I want to intervene, badly. I know the odds. In the race between speed and gravity, gravity usually prevails with a baby learning to eat from a spoon.
"Oh, no!" Claire says, rubbing the glob of green that has hit her shirt further into the weave of the fabric. In the process, she elbows the sippy cup off the table and onto the floor.
”Yup. I was right. I win,” I think.
If my baby could talk better, she would respond with something like, "But who needs to win, mom?" Why you spoiling all the fun?"
Each meal is new adventure for Claire, an opportunity to investigate properties, try new things, practice hard-won skills. She's part explorer, part scientist, part conqueror of the world -- planting her flag gloriously atop a mountain of guacamole. When I look at it from a baby's perspective, I'm happy to serve as her guide, to be the Sacagawea to her Lewis or Clark.
The problem is that I don't always see things the way Claire does. Instead, I see the big, giant mess she leaves in her wake. And the chaos that I am left to clean up.
The funny part is that I'm not considered the Donna Reed of housekeeping anyway (my husband would concur). I often wonder how moms with greater perfectionist tendency than my own deal with the amount of daily mess that toddlers make (and I'm clearly not talking only about disarray in the eating arena here). It must be a challenge.
I'm able to temper my own inertia about the Groundhog's Day phenomenon of toddler chaos by putting on my teacher's hat. I find inspiration in the beliefs of the 19th Century father of American education, John Dewey:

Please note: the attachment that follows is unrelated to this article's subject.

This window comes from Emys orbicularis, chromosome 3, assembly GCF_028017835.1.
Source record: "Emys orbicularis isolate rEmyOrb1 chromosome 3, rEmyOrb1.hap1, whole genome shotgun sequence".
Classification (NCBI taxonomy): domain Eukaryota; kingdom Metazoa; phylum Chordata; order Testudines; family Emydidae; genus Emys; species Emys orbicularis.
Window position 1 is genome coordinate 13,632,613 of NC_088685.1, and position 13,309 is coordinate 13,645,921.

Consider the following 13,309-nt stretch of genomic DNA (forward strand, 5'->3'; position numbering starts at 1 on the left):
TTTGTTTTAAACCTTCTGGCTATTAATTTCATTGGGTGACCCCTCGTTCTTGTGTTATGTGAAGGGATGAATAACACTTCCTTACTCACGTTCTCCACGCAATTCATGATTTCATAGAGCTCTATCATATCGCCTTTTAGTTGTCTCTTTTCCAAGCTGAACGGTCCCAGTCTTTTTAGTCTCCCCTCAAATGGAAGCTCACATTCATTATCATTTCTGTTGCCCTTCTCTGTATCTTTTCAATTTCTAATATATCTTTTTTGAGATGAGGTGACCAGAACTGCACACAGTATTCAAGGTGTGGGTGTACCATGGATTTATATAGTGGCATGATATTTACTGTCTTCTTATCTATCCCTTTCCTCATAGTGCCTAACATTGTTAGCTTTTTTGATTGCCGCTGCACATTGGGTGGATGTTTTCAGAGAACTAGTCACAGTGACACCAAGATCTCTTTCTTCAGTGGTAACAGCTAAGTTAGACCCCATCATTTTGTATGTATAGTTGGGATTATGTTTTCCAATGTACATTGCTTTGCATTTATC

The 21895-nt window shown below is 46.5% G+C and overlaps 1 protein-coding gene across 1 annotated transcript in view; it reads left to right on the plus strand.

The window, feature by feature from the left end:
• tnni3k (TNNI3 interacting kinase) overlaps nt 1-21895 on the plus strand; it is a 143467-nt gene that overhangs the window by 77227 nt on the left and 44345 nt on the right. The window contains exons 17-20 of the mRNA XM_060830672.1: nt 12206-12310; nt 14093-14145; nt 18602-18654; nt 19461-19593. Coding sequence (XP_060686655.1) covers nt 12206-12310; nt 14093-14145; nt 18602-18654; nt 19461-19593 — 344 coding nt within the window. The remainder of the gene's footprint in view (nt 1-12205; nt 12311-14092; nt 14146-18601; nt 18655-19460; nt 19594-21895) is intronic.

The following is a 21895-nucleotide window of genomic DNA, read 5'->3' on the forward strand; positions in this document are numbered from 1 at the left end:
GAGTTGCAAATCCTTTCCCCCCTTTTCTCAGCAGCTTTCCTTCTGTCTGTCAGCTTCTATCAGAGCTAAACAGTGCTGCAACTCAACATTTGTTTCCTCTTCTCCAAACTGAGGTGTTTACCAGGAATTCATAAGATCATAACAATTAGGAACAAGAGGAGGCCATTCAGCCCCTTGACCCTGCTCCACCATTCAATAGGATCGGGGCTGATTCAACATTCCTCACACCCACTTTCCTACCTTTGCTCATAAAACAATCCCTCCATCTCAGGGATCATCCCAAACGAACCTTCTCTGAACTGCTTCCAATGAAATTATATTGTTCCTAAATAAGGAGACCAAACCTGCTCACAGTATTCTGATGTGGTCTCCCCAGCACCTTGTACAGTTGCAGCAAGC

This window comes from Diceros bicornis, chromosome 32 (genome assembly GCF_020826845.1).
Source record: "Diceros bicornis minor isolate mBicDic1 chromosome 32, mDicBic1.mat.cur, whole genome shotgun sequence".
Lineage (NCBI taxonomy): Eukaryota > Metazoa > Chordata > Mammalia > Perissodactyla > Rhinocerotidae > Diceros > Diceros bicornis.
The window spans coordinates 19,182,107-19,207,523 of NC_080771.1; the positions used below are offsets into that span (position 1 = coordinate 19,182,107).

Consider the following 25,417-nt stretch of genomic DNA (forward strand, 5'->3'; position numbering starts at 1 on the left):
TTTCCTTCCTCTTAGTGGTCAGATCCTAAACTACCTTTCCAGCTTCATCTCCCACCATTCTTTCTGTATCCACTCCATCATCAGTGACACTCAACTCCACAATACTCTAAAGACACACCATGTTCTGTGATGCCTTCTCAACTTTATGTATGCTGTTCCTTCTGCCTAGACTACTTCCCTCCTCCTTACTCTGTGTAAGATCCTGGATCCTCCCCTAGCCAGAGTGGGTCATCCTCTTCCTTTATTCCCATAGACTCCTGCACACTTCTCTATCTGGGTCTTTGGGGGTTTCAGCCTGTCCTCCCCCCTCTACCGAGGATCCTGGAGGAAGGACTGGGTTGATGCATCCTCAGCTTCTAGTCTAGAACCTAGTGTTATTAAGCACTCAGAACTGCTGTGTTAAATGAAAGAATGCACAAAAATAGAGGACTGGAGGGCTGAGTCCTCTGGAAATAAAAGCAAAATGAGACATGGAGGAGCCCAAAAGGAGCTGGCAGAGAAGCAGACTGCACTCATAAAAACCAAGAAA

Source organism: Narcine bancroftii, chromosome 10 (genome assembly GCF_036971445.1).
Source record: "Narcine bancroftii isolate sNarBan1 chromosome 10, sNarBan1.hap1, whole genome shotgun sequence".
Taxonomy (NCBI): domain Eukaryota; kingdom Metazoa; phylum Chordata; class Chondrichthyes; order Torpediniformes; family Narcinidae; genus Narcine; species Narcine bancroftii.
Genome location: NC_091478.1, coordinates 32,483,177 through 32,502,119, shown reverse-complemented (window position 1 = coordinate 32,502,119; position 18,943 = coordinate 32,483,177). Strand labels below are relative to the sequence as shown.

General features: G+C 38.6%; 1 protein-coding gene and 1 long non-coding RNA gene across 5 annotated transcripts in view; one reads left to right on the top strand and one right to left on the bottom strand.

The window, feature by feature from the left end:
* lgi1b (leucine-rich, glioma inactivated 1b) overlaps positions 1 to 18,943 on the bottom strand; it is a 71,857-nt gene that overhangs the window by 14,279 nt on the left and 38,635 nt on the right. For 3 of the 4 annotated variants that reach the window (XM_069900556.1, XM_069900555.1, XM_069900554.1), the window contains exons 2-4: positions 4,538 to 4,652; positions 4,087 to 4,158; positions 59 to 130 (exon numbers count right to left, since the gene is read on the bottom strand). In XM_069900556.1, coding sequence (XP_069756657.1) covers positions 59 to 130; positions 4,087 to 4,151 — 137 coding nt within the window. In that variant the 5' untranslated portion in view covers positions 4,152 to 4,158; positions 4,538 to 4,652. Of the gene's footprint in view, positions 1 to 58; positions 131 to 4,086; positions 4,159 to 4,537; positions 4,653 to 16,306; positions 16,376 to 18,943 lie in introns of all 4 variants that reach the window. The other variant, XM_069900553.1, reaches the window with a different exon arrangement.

To 'learn from experience' is to make a backward and forward connection between what we do to things and what we enjoy or suffer from things in consequence. Under such conditions, doing becomes a trying; an experiment with the world to find out what it is like; the undergoing becomes instruction -- discovery of the connection of things.
-Democracy and Education
I'm reminded to value the time that Claire gets to experiment, explore and play. It's the best way for her to learn about herself and her world, to gain confidence in her abilities and to grow more independent.
The part that Dewey leaves out in his philosophy is that the process of learning can be extremely messy, particularly when the learner in question is of the baby or toddler variety. Still, I’m a believer. His ideas embrace exuberant curiosity about everything around us; a quality I desire to instill in my daughter, even when I’m wearing my mom hat (or cleaning gloves, as it were).
Yes, being a mom is filled with daily banalities like rubbing Spray & Wash on green stains. Thinking about some of our great philosophers makes these routine things about motherhood feel a bit more heroic!
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Photo Source, Molly, Moom in Molly, Flickr. This photo has been adapted and does not suggest that the licenser endorses me, this blog or its use. License.